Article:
Police chief and activists included in the effort, which yields a six-point agenda to fix problem
by: CHRISTOPHER ONSTOTT, Alejandro Queral, from the Northwest Constitutional Rights Center, and Police Chief Rosie Sizer discuss ways to prevent racial profiling by police at one of the community meetings held over several months to gather recommend-ations.

Beginning Thursday, Jo Ann Bowman and Alejandro Queral hope to give Portlanders of color fewer reasons to distrust the police.

That day they plan to share with the City Council six recommendations created by a coalition of 21 groups -from cops to politicians to nonprofits to grass-roots activists - designed to curb racial profiling by police.

Bowman, of the nonprofit Portland group Oregon Action, and Queral, of the Northwest Constitutional Rights Center, will offer a report describing the problem and showing how the 21 groups arrived at their conclusions.

Portland Police Chief Rosie Sizer already has shared her discomfort with one of the recommendations -collecting traffic-stop data on individual officers - but has said she remains open to the others.

'It is pretty risky to partner with the police department,' Bowman said of the Portland department's involvement in the several-monthslong process.

'Community organizations are really nervous about a direct partnership with the police,' she said. 'But we think we're at a point where we can really accomplish this. The question is whether we have the political will to get it done.'

Sizer and other police brass, as well as rank-and-file officers, have taken part in community listening sessions in May and June designed to help cops and citizens break down the wall that separates them on what has long been a divisive issue - whether police inappropriately rely on race in deciding to stop or search a person.

Sizer was at a conference in Boston last week and was unavailable for an interview for this story. But in an e-mail in June, after the process had begun, Sizer said the Portland Police Bureau needed such a partnership.

'I think it is important that we better connect police officers to the communities we serve,' she wrote. 'Police work can, at worst, reinforce negative stereotypes of all sorts. It is important for officers to learn more about the history and structure of neighborhoods and to have opportunity for positive relationships, particularly with communities of color.'

To improve those relationships, the 21 groups offered five more recommendations: the creation by the City Council of a commission to monitor data collection and review internal police policies no later than December; having the police bureau develop a written plan with community input no later than January to stop racial profiling; more community listening sessions; community-based education efforts to teach appropriate citizen behavior during traffic stops; and a coordinated effort by community organizations to help citizens file official complaints.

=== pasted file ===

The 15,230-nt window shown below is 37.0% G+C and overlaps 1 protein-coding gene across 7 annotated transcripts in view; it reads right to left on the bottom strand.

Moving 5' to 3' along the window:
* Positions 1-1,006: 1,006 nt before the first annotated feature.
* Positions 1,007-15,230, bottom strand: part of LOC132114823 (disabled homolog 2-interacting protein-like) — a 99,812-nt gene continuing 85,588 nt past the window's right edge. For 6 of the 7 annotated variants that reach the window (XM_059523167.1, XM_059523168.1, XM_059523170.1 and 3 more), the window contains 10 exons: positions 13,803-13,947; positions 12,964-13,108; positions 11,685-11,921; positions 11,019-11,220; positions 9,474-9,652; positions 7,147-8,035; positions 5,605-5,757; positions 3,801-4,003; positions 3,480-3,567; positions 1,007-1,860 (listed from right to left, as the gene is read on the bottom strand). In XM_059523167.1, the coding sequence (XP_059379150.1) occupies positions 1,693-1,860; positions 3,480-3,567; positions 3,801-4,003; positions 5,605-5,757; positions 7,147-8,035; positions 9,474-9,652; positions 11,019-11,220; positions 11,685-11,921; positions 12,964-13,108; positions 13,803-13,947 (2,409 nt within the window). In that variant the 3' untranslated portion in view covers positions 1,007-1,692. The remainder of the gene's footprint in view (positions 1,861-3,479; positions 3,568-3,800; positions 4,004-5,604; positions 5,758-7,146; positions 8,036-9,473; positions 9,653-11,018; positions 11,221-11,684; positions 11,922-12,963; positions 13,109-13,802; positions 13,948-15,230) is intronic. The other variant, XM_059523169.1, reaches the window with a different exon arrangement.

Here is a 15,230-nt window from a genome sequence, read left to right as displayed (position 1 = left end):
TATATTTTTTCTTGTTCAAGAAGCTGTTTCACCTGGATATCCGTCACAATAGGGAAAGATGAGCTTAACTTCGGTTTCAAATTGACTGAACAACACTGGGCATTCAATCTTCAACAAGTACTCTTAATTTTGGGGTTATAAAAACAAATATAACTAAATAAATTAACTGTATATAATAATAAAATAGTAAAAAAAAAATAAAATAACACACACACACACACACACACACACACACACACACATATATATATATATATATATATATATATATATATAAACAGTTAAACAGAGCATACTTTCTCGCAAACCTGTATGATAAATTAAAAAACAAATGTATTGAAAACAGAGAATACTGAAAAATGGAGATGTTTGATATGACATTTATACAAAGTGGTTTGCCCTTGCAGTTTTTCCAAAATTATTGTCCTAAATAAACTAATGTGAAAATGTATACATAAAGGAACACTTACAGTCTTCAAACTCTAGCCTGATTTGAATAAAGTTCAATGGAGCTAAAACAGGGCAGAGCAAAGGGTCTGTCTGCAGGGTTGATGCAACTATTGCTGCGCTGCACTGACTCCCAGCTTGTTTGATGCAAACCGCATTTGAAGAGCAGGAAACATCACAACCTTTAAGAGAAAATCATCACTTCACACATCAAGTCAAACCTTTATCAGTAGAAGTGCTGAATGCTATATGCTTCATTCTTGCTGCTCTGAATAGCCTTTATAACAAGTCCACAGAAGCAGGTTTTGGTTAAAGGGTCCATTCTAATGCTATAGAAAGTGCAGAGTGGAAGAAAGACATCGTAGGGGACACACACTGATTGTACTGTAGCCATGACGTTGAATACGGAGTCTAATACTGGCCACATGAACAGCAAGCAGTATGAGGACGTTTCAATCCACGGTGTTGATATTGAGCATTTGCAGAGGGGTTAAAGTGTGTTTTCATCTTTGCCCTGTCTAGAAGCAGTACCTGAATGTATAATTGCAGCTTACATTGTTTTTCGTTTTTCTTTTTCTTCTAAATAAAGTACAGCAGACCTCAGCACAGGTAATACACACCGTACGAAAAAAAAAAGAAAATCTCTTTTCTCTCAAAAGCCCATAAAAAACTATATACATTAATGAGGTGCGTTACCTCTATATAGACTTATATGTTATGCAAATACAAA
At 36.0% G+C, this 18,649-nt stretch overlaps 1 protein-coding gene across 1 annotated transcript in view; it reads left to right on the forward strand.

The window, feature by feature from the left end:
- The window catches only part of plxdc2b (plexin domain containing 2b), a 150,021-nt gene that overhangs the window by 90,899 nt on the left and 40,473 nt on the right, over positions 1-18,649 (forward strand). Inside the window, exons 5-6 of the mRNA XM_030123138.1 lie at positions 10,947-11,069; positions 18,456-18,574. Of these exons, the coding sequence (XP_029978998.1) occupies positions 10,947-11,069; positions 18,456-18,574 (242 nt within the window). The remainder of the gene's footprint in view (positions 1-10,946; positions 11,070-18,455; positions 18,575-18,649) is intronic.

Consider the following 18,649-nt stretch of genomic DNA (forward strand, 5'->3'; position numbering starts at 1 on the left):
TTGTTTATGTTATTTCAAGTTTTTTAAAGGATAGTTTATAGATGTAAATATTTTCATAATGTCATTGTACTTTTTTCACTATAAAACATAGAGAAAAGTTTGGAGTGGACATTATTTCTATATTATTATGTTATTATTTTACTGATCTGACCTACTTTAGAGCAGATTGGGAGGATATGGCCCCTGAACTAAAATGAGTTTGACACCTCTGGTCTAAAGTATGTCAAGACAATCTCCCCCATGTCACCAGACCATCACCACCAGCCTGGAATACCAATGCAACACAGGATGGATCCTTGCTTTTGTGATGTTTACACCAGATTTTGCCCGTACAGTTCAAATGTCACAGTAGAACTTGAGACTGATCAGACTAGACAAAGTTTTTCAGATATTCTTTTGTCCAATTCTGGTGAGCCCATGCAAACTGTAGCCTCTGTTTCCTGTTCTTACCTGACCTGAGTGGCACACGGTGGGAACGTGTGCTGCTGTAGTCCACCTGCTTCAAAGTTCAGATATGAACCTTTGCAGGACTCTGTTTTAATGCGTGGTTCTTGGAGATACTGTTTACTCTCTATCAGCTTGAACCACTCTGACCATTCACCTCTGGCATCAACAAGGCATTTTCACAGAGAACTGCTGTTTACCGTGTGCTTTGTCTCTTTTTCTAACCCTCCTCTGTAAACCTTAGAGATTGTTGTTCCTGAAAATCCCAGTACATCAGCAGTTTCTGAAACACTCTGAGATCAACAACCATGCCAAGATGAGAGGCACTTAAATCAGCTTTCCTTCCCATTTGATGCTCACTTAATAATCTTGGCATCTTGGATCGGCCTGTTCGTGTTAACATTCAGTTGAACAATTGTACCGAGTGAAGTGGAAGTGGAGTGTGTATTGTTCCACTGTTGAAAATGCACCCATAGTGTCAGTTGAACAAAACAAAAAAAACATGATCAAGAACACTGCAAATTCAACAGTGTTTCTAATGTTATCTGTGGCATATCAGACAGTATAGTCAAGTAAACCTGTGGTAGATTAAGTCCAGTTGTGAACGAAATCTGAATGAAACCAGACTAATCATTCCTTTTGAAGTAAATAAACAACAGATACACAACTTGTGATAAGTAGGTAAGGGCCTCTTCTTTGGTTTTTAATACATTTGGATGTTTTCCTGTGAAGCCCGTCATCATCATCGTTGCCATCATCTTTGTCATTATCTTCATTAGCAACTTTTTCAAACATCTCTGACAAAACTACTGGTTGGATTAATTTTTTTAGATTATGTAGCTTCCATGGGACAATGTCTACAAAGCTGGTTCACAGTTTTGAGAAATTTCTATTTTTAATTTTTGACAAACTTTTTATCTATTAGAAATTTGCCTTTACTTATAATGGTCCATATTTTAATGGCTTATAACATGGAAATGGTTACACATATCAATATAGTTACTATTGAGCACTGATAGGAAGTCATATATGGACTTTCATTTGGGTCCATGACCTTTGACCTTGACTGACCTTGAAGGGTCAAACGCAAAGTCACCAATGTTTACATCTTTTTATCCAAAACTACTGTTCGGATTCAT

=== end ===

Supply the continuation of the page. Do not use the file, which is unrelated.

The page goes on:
Sizer has said she is open to many of these ideas but wants to be sure her officers are properly protected.

'I think one thing that is important to acknowledge to police officers is that they are frequently the victims of negative stereotypes and that it hurts,' she wrote in the June e-mail. 'I think that it is important to acknowledge to police officers that they are frequently asked to do things (e.g., high-profile patrol activities to interdict gang violence) that will cause the numbers to be out of balance.'

The catalyst for Sizer's full involvement was the release in May of data from 2004 and 2005 showing that Portland cops stopped black drivers twice as often as whites and also searched them more frequently. The data also showed that white drivers were most likely to carry illegal items such as drugs.

Thus far, Portland's police union has not been involved. Robert King, president of the Portland Police Association, has refused so far to meet with community groups, Bowman and Queral said. 'We invited the PPA to all the listening sessions, and they never showed up,' Queral said.

King said scheduling conflicts prevented anyone from the union attending the five listening sessions. And he said he was interested in hearing the full recommendations and having conversations about them, but has not yet met with organizers to do so. He opposes collecting traffic-stop data on individual cops, he said.

'I think it's important to note that Chief Sizer has made her opposition to that known as well,' he said.

Bowman said the union's involvement was crucial.

'The union has the power to block useful reforms,' she said. 'I hope that's not their intention, but they have the necessary political influence to stop the progress we're trying to make.'

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